$F_0$ counting (or estimating distinct elements, or "cardinality estimation") is very useful. Example: when you're doing profiling at the router level, you often want to estimate functions of distinct IP addresses, and since you can't just maintain counters for each possible address, $F_0$ counting turns out to be quite useful. $F_1$ counting, or ...


This is not an answer but a method which I believe would leave to an improved lower bound. Let us cut the problem after $a$ letters are read. Denote the family of $a$ element sets of $[n]$ by $\mathcal A$ and the family of $b=k-a$ element sets of $[n]$ by $\mathcal B$. Denote the states that can be reach after reading the elements of $A$ (in any order) by $...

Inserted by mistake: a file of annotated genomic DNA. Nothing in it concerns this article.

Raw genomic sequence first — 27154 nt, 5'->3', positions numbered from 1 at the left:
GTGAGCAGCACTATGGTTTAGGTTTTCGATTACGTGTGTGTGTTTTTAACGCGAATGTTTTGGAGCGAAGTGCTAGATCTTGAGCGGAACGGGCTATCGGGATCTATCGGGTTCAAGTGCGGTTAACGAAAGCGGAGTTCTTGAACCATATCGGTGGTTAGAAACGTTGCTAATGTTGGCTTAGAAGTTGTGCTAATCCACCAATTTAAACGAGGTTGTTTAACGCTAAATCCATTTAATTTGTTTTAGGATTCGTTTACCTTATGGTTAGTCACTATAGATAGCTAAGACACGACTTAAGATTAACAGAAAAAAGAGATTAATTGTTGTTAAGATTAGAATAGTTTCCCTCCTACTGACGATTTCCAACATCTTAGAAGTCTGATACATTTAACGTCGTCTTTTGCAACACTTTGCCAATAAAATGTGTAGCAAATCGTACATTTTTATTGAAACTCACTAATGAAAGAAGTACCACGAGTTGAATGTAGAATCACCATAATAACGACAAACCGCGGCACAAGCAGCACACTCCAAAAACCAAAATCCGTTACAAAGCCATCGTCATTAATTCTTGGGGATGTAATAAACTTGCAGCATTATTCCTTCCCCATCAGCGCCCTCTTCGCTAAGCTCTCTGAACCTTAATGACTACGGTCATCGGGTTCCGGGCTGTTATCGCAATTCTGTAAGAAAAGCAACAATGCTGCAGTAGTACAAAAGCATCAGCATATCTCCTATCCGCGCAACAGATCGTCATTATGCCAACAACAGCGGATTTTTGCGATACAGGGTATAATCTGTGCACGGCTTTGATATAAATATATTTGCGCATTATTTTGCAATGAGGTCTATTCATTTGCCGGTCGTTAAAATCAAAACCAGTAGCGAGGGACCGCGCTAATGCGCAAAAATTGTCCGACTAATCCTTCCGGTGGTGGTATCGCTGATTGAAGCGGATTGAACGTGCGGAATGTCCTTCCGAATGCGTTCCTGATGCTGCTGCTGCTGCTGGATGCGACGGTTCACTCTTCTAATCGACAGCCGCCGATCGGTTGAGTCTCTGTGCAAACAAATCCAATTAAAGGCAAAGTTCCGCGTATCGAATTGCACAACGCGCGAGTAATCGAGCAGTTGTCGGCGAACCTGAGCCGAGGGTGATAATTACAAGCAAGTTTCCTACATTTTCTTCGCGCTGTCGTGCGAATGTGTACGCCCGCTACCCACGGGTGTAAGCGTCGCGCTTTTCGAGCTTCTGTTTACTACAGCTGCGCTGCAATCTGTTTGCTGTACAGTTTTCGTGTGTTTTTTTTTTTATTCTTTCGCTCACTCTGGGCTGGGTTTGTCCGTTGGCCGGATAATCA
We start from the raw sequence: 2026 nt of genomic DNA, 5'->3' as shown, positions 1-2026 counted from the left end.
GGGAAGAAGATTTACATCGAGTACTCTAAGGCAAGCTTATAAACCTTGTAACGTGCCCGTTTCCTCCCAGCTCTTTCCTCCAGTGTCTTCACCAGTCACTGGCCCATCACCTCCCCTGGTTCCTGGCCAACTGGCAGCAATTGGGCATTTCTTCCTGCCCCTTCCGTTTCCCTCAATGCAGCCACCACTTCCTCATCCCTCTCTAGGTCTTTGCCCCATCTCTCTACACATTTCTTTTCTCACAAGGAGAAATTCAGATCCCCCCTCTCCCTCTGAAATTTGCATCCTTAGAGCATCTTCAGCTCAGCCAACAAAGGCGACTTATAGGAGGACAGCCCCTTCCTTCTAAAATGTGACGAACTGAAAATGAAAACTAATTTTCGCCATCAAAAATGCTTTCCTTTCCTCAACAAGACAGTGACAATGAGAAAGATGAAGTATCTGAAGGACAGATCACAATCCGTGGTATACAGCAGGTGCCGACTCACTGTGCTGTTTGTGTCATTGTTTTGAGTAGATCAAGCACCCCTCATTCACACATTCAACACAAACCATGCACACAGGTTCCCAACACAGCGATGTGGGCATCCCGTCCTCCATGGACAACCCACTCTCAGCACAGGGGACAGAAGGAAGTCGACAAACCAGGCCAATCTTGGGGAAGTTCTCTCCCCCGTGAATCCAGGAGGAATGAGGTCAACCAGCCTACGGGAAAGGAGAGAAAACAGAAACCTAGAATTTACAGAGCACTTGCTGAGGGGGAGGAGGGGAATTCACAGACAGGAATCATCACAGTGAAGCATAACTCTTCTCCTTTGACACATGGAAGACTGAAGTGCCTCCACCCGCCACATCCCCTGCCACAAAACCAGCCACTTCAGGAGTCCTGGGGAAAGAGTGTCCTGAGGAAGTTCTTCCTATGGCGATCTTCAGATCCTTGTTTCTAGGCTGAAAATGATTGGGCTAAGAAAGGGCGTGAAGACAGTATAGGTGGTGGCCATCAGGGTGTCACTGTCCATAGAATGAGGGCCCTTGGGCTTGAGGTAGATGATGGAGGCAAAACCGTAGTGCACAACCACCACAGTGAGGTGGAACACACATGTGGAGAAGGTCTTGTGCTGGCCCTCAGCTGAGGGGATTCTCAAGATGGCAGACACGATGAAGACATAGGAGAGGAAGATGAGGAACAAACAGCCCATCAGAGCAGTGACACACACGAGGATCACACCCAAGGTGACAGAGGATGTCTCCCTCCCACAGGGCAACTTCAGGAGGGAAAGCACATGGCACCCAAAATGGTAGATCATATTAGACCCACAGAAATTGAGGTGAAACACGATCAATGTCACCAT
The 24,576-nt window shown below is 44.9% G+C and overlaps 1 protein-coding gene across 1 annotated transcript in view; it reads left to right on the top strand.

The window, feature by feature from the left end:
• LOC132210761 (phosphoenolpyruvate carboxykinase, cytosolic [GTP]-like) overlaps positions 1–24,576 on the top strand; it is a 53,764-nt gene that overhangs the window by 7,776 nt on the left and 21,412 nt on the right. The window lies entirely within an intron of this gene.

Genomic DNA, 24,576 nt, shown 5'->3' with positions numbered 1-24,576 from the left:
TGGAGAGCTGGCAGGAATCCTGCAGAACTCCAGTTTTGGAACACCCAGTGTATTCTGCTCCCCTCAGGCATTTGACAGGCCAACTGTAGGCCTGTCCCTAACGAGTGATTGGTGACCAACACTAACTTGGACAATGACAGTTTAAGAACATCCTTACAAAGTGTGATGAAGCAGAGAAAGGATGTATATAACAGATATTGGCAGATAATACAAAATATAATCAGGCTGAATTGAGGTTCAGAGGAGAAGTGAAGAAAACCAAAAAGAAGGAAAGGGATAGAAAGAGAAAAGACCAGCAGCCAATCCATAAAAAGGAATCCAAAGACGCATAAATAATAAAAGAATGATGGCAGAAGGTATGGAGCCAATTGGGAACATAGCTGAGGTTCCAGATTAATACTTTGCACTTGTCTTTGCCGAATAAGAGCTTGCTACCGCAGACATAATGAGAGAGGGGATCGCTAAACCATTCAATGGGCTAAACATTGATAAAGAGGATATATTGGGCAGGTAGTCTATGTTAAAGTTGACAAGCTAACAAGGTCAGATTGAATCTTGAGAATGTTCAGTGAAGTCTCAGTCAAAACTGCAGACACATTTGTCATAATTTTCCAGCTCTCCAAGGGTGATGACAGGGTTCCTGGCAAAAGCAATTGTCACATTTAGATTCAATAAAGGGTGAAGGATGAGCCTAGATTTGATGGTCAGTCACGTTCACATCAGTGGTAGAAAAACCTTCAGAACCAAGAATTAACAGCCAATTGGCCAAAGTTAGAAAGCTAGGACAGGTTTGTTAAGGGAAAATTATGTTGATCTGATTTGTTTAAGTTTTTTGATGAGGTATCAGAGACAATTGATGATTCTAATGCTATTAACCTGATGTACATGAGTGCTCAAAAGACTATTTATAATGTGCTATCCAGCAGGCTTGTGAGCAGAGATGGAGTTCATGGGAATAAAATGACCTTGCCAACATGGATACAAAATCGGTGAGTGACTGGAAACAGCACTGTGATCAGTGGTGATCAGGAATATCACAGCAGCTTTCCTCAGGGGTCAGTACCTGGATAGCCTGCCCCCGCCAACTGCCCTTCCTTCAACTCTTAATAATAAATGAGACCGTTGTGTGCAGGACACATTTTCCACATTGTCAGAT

Gan et al. address this in Moment-Based Quantile Sketches for Efficient High Cardinality Aggregation Queries. The answers are rather nuanced.


The definition says that every edge that exists has to go from some $V_i$ to $V_{i+1}$. It doesn't say that every possible edge from $V_i$ to $V_{i+1}$ has to be there. For example, $V_1=\{a,b\}$, $V_2=\{c,d\}$ with edges $ac$ and $bd$ gives a disconnected graph.

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